By Robert Irwin
Today most sellers expect buyers to pay cash. The reason, of course, is that great institutional financing is so readily available. Sellers expect that buyers will go to a mortgage broker and arrange all their financing so that when the offer comes in, it's "cash to the seller," even though it's financing to the buyer.
Unfortunately, demanding cash offers overlooks an opportunity that could benefit sellers who have large equity positions - financing the sale themselves.
There are two potentially big benefits (as well as some perils) with seller financing. The first is finding a buyer who might pay a bit more for a home that's harder to sell. Offering seller financing sometimes means that a buyer who might not be quite credit worthy enough to get an institutional loan, will be able to buy your home. Such a buyer, in exchange for seller help with the financing, may be willing to pay more and accept a slightly higher interest rate. (Of course, such a buyer is probably at greater risk of defaulting on the loan, which is one of the perils for the seller.)
Secondly, sellers with larger equities can often get a higher interest rate on their money through offering a mortgage to buyers, than if they sold and stuck their money in a bank. Consider, if you have $100,000 in equity, sell your home and bank that money, at today's rates you'll be lucky to get 2 percent interest. On the other hand, offer financing to the buyer in the form of a mortgage and you may get 5.5 to 7 percent interest.
Converting equity to a high interest rate bearing mortgage is particularly appealing to more mature sellers who need the money for retirement purposes. Unfortunately, these are the same people who are most vulnerable should the buyer be unable or unwilling to make payments.
WHAT IS SELLER FINANCING?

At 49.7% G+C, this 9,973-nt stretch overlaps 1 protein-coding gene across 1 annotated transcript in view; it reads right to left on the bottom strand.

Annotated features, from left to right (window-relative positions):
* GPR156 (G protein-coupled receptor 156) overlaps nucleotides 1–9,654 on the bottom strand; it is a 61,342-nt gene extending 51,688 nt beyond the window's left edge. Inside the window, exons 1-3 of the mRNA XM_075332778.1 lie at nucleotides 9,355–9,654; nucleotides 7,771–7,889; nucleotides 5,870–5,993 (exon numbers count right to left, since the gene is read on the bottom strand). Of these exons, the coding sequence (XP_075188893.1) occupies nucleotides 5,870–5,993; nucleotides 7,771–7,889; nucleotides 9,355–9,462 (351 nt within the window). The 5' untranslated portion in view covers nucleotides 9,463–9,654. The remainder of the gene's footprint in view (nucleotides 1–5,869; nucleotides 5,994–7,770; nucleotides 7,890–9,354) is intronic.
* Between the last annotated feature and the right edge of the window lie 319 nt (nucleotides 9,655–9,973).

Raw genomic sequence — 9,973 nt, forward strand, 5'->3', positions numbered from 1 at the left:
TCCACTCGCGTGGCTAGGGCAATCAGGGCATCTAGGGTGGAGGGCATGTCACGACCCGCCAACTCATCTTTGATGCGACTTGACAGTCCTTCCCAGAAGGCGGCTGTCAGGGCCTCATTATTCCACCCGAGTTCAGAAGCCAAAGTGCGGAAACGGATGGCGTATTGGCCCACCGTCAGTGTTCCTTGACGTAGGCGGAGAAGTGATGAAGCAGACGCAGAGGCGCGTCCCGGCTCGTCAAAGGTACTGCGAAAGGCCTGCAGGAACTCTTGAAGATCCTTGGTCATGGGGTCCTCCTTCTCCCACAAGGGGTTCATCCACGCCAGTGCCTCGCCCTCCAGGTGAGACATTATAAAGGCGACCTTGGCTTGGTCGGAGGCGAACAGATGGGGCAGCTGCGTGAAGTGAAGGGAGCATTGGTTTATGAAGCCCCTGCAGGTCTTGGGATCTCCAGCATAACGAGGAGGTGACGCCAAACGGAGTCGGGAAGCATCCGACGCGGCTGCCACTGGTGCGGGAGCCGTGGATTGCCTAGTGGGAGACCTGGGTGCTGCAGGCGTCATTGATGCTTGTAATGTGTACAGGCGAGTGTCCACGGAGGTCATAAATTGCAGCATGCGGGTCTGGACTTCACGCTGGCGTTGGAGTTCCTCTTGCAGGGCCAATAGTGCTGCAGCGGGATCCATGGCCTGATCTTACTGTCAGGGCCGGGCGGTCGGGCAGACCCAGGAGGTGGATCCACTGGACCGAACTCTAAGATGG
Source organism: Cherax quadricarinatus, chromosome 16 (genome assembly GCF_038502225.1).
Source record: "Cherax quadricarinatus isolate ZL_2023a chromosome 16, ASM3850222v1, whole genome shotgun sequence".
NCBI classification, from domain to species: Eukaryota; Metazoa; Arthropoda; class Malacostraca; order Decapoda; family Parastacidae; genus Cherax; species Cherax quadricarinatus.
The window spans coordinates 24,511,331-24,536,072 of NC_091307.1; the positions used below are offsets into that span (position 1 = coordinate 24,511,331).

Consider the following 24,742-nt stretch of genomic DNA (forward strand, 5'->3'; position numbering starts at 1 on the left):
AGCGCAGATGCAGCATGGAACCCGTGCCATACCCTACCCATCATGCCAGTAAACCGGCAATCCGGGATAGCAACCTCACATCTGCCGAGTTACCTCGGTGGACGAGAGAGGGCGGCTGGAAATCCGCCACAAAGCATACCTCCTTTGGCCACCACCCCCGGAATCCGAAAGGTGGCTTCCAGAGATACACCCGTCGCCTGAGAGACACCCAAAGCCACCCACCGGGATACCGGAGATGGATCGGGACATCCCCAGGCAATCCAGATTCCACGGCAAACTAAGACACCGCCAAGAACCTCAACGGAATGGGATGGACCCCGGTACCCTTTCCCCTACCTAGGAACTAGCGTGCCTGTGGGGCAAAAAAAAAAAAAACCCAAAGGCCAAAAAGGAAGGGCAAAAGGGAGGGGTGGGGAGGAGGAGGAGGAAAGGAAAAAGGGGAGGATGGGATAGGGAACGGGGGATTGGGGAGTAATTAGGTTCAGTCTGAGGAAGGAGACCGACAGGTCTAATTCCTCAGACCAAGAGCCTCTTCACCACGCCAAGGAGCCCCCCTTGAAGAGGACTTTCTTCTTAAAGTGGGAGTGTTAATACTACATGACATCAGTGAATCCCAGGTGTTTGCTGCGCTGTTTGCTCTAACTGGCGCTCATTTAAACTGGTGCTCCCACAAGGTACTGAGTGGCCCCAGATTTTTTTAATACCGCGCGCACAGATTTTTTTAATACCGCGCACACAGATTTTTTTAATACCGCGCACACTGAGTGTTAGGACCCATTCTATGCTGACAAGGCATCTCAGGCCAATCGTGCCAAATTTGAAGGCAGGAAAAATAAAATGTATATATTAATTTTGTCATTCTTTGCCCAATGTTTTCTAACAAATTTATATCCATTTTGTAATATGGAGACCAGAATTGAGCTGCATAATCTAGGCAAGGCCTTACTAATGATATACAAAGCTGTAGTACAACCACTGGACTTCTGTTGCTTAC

Most seller financing involves giving the buyer either a first or second mortgage. (The order of the mortgage determines its risk, with a second mortgage riskier than a first, hence usually commanding a higher interest rate.)
The challenges of seller financing come in three areas:
Qualifying the buyers (to be sure they can make the payments)
Obtaining documents to create the financing
Protecting against loss of all or part of the equity invested, if the buyer defaults.
Qualifying buyers these days is made simpler through the ready availability of free credit scores to borrowers, who can then show them to sellers to woo their financing. (Of course, it's always a good idea to have your attorney check over any documents before using them.)
Unfortunately, sometimes buyers do default and then the usual remedy to sellers is foreclosure. This, however, can be a difficult and expensive process, the fear of which often keeps sellers from offering financing.
Seller financing remains a potentially lucrative, but also risky, venture. Consulting a financial planner and an attorney is suggested.
TIP - Seller financing used to be called "creative" financing and was given a bad rap when it was abused by unscrupulous buyers who would purchase a property for nothing down with the seller handling the financing, put in tenants, take the rent, and then walk away. While most sellers are no longer so naive as to fall into this trap, it's still a good idea to be wary of it.
Robert Irwin is the most prolific real estate writer in America having produced over 100 published books in the field. His TIPS & TRAPS McGraw-Hill series has sold well over a million copies and his FOR SALE BY OWNER KIT and FIND IT, BUY IT, FIX IT and other books have been strong sellers for Dearborn.
In addition Irwin writes a regular real estate column for The Wall Street Journal online and is introducing a new weekly column for Owners.com.
Irwin has sold his own property "by owner" and during over 30 years in the business has been a broker and consultant to lenders, agents, buyers and sellers.